An Alabama couple whips up a kitchen fit for a family. By: Susan Heeger
By: Susan Heeger
March 10, 2015
1 of 10Photo: Jennifer Causey
In a Cook's Kitchen
In 2011, after buying a 1950s ranch house in Birmingham, Alabama, Jessica and Dixon Thuston spent eight months pulling pots and pans out of boxes whenever they cooked. Preparing meals for themselves (including Tripp, now 6, and Eve, 4), they shared their kitchen's small electric stove but avoided iffier appliances, such as the leaky, 40-year-old dishwasher. "And I never unpacked. The cabinets were so run-down," says Jessica, executive editor of sister magazine Southern Living.
Combining pretty with practical, the new kitchen pairs limestone countertops and marble tile with ready-made cabinets and stainless-steel appliances. After eight months of planning, the transformation took just eight weeks to complete.
2 of 10Photo: Jennifer Causey
Upsizing the Sink
Washing pots was a trial in the original kitchen's divided sink. The new Kohler farm-style sink, nearly 3 feet wide, not only makes the job easier but its 9-inch depth also hides stacks of dishes when the Thustons entertain.
3 of 10Photo: Jennifer Causey
Simple, Shakerstyle cabinets cost half the price of tailor-made and include semi-custom add-ons like soft-close drawers.
4 of 10Photo: Jennifer Causey
"My philosophy is to spend more on what you touch and see the most," Jessica says. She picked Studio Moderne Calacata white marble field tile by Walker Zanger over inexpensive subway tiles. Meanwhile, inexpensive IKEA shelving replaced space-stealing upper cabinets.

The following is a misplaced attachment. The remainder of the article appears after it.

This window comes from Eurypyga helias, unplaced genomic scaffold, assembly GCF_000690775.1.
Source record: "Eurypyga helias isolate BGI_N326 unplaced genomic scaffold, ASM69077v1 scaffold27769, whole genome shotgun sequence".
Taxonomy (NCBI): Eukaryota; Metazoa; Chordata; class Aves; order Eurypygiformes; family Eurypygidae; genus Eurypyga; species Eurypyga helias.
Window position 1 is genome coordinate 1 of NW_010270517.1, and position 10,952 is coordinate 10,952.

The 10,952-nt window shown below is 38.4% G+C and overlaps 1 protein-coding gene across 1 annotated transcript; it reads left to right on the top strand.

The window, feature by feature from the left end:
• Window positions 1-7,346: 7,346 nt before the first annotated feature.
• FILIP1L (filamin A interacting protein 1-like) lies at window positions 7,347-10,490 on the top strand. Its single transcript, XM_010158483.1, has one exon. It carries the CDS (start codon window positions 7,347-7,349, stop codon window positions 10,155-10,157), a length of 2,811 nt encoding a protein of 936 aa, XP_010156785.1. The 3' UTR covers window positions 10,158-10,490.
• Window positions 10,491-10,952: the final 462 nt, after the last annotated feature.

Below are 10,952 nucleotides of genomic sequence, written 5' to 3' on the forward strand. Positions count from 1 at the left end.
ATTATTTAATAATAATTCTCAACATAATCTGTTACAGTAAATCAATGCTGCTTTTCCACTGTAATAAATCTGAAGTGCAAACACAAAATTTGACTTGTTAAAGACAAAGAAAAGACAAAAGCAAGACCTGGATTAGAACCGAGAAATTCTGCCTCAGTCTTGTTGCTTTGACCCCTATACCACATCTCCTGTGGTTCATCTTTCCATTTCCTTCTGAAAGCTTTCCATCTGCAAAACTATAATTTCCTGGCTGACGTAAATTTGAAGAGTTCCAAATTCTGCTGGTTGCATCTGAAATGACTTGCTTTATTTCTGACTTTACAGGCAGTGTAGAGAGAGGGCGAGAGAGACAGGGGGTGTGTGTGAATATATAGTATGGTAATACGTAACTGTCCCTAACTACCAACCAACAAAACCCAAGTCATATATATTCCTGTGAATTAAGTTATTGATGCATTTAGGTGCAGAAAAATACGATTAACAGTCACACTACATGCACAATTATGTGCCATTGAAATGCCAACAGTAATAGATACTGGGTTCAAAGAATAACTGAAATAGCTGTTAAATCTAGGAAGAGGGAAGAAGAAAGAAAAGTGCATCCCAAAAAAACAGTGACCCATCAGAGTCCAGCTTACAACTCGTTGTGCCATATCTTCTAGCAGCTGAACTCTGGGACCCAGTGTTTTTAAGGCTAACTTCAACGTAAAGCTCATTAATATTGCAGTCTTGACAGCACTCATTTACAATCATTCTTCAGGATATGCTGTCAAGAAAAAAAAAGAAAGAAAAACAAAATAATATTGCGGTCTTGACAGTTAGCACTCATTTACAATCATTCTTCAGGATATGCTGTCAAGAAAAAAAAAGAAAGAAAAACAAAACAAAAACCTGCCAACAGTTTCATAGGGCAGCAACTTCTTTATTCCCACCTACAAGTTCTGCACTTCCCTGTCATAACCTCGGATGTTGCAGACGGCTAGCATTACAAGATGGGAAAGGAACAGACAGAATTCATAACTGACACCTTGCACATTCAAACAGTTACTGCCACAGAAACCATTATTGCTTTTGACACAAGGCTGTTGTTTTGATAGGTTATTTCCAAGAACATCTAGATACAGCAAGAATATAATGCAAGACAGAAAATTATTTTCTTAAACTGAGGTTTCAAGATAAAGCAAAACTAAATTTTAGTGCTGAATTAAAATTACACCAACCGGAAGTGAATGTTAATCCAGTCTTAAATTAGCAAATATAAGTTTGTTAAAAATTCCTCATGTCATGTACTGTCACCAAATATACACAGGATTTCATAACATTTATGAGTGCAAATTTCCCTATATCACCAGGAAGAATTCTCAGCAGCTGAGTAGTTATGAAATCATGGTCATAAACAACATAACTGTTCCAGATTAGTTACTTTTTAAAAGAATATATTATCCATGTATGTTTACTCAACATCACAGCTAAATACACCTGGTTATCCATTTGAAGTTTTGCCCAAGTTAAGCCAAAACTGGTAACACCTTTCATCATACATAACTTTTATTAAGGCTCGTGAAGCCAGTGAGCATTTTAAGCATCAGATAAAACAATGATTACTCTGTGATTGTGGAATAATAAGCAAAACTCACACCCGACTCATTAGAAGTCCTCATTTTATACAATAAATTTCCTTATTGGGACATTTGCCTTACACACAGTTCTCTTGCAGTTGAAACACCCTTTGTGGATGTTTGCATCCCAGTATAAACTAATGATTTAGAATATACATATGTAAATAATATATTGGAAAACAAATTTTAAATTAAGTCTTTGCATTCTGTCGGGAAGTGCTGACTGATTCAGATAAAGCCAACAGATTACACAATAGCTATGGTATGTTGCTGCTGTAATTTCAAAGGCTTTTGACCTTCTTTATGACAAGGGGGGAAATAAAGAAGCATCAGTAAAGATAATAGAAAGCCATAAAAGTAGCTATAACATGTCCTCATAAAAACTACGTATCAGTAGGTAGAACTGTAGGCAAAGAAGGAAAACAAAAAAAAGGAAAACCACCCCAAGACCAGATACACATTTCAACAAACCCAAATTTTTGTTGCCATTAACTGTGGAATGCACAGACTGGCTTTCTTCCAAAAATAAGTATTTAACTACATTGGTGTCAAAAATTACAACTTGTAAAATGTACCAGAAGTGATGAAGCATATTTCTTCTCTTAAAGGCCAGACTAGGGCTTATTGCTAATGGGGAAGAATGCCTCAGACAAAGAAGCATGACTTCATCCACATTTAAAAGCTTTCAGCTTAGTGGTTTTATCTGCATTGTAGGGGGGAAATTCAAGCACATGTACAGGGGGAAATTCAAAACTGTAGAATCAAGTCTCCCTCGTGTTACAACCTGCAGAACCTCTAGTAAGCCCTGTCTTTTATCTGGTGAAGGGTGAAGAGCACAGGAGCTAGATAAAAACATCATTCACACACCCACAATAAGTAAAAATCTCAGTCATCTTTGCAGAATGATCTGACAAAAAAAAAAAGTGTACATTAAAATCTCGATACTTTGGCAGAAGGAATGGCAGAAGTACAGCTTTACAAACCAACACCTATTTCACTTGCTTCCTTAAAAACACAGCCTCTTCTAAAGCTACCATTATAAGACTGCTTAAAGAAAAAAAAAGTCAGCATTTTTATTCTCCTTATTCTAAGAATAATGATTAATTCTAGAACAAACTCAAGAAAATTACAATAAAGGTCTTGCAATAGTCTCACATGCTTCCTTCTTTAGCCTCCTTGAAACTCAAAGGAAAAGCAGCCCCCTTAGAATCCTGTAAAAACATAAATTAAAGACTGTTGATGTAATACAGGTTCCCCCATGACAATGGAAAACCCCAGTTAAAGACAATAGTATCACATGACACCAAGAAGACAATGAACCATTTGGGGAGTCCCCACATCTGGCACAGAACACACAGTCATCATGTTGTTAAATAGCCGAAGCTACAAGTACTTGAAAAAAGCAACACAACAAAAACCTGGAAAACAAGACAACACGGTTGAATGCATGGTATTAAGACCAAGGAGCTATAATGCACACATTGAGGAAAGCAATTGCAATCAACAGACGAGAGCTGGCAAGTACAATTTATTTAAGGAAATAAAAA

5 of 10Photo: Jennifer Causey
When Jessica and Dixon first moved in, the kitchen was outfitted in yellow laminate countertops and matching, scuffed vinyl flooring. At Dixon's request, Jessica hunted down a darker Lagos Azul limestone because it hides wear and tear better.
6 of 10Photo: Jennifer Causey
Drawers fitted with organizing caddies make finding the right tool easy. One, close to the dishwasher, features sections for cutlery, knives, and kitchen shears.
7 of 10Photo: Jennifer Causey
Favoring gas for greater heat control in stovetop cooking, the Thustons liked the look of Thermador's Professional Series Pro Harmony Range. "It has the style but not the price of other professional models," says Jessica, "with an ultra-low burner that lets you truly simmer." The Kohler pot-filler is handy for quick pasta cooking.
8 of 10Photo: Jennifer Causey
Anna Evans, an architect friend who consulted on the kitchen, suggested housing the new fridge in a former closet and surrounding it with cabinets for dry goods and small appliances. This gives the fridge a built-in look and eliminates countertop clutter. Pull-out shelves add convenience; an outlet in the back of one cabinet makes the microwave usable in place.
9 of 10Photo: Jennifer Causey
After studying the old blueprints, Jessica opted to restore a breakfast nook that had been scrapped in the '70s. Crafted of MDF and accented with tongue-and-groove paneling, the banquettes have hinged tops and double as storage bins. Dixon, a handy engineer who loves to cook, designed and built the dining table, finishing it with a high-gloss, easy-to-wipe-down white paint. Jessica added classic, Tolix-style chairs.
10 of 10Photo: Jennifer Causey
So What Makes This a Cook's Kitchen?
Counter space is key for parents catering to different palates. Ample storage in lower cabinets keeps tools handy and prep spots clear. The breakfast nook corrals the kids, who color or watch TV while Mom and Dad cook. On party nights, the same alcove invites guests to sit and chat. Everyday bowls and cups line wall shelves for easy access. Appliances lie in close proximity, but there's plenty of space for tag-team cooking (even with a growing family) in the open, 18 × 8–foot room. New casement windows let in daylight and fresh air, while pendant lights brighten work areas at night. A convenient laundry closet tucks the washer and dryer out of sight, and a pull-out drawer conceals trash.